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    Connexin 43 as a Mediator of Estrogen-induced Protection against Oxidative Stress
    (2017-03-14) Rybalchenko, Nataliya; Singh, Meharvan PhD; Kubelka, Nicholas
    Hypothesis: 17-β estradiol (E2) and the estrogenic metabolite of dihydrotestosterone (DHT), 5-α-androstane-3,17-β-diol (3βdiol), protect against oxidative stress by increasing the expression and function of Connexin 43 (Cx43) – containing gap junctions in cortical astrocytes. Methods: In order to assess the expression of Cx43 and cell viability, real time RTPCR and the MTT assay was used, respectively. Cerebral cortical astrocytes derived from postnatal day 2 female C57/Bl6 mice were treated with physiologically relevant concentrations of E2, DHT, 3βdiol, or the vehicle control, DMSO, and evaluated for Cx43 mRNA expression. For the cell viability assays, astrocytes were pre-treated with either E2, DHT or DMSO vehicle control and then exposed to iodoacetic acid (IAA) oxidative insult. To further determine the role of Cx43 gap junctions, either Gap19 (inhibitor of the Cx43 hemichannel) or Gap26 (inhibitor of the dimeric Cx43 containing gap junction) were co-applied with the insult. Results: E2 treatment (3 hr) significantly increased Cx43 mRNA expression relative to DMSO control, while both DHT and 3βdiol (also applied for 3 hr) did not. Longer treatment with E2 (18 hr) yielded a non-significant trend to increase Cx43 mRNA expression. In the viability assays, neither E2 or DHT alone (18 hours pre-treatment) nor the Cx43 hemichannel selective inhibitor peptide (Gap19) alone protected against IAA toxicity. However, Gap19 did increase the protective efficacy of not only E2, but DHT as well. Interestingly, inhibition of both Cx43 hemichannels and the dimeric Cx43-containing gap junctions using Gap26, in and of itself, conferred protection against IAA toxicity. Like Gap19, Gap26 also significantly enhanced the protective efficacy of E2. Conclusions: Both E2 and DHT showed some regulatory interaction with astrocyte Cx43 that impacted protection against oxidative stress. This is the first evidence that E2 or DHT regulate Cx43 in the brain and the mechanisms underlying these interactions remain to be further characterized.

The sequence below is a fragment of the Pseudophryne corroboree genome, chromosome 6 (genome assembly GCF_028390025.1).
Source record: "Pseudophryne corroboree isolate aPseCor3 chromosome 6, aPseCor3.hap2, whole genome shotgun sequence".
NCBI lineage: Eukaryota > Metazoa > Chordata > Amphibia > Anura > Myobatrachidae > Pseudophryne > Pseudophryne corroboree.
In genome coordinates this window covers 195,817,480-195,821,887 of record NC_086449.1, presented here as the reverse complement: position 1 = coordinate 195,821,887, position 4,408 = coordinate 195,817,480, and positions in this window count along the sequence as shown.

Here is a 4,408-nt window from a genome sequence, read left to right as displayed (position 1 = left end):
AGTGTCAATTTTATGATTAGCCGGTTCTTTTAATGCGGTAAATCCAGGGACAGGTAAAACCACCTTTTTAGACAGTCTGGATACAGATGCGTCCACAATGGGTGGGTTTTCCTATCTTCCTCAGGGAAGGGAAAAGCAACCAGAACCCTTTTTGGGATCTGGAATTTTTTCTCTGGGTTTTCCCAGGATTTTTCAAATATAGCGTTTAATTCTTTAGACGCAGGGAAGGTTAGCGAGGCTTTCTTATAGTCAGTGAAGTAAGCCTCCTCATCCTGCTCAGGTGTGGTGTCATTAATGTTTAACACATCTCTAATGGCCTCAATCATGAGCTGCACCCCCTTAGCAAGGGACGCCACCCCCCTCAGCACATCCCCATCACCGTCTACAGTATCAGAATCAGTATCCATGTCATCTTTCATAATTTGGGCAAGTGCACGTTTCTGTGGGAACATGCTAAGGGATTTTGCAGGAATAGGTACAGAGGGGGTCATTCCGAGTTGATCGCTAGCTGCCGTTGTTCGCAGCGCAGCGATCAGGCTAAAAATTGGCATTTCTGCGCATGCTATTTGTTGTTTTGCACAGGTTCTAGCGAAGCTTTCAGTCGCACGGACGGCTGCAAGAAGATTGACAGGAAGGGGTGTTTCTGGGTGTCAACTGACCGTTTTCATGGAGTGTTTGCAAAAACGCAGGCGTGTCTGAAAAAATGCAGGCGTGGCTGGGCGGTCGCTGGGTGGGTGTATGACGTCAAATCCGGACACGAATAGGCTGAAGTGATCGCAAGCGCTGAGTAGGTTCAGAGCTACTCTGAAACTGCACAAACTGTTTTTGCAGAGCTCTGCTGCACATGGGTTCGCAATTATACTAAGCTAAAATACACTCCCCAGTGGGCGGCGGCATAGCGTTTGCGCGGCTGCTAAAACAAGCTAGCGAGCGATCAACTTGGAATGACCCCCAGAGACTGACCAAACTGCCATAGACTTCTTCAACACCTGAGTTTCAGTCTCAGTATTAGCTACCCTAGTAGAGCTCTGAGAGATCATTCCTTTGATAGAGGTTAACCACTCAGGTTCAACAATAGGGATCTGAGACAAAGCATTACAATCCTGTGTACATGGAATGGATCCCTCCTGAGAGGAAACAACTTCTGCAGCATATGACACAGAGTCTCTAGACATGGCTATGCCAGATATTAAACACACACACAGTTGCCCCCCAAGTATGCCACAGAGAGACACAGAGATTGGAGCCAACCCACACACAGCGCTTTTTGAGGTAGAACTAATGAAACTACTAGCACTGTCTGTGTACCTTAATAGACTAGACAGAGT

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    Ceftriaxone, a Beta-Lactam Antibiotic, Reduces the Severity of L-DOPA-Induced Dyskinesia in a Rat Model of Parkinson’s Disease
    (2017-03-14) McInnis, Tamara; Chotibut, Tanya; Meadows, Samantha; Bishop, Christopher; Salvatore, Michael; Kasanga, Ella
    Purpose: Levodopa (L-DOPA) therapy remains the most pharmacologically used agent for the management of Parkinson’s disease (PD). However, chronic treatment with L-DOPA leads to debilitating dyskinesias in 50% of Parkinson’s disease patients after 5 years and ~90% after 10 years. Delineating the mechanisms of L-DOPA-induced dyskinesia (LID) is therefore a major priority for alleviating this debilitating side effect of L-DOPA. There is evidence for increased glutamate signaling in LID and in PD. However, glutamate receptor antagonists in the PD patient have achieved mixed clinical outcomes with untoward side effects. Therefore, an alternate intervention targeting the elevated glutamatergic signaling could prove useful. The beta-lactam antibiotic, ceftriaxone, increases the expression of glutamate transporter 1 (GLT-1), a transporter that plays a major role in glutamate clearance in the central nervous system. We have recently shown that ceftriaxone when given at the time of 6-hydroxydopamine (6-OHDA) injection resulted in an attenuation of tyrosine hydroxylase (TH) loss, an increase in GLT-1 expression and reduced serine-19 TH phosphorylation, a calcium-dependent target specific for nigrostriatal neurons. In this study, we determined if ceftriaxone therapy initiated 7 days after 6-OHDA, but prior to L-DOPA, could reduce L-DOPA-induced abnormal involuntary movements (AIMS) in an established L-DOPA-induced dyskinesia model. Methods: Ceftriaxone (200 mg/kg, i.p., once daily for 7 consecutive days) was initiated 7 days post-6-OHDA lesion (days 7-13) and then continued every other week (days 21-27, 35-38) until the end of the study (day 38 post-lesion, 20 consecutive days of L-DOPA). Results: Preliminary results show reduced AIMs at the time points 1, 4 and 7 days after the initiation of L-DOPA treatment upon the administration of ceftriaxone with a significant reduction (p Conclusions: Intermittent delivery of a ceftriaxone regimen prior to and after L-DOPA may reduce LID severity, possibly in conjunction with a reduction in nigrostriatal lesion severity during the time course of ceftriaxone administration.
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    Alcohol Influences HAND Via Astrocyte-TLR4 and cPLA2 Signaling
    (2017-03-14) Ghorpade, Anuja Ph.D.; Pandey, Richa Ph.D.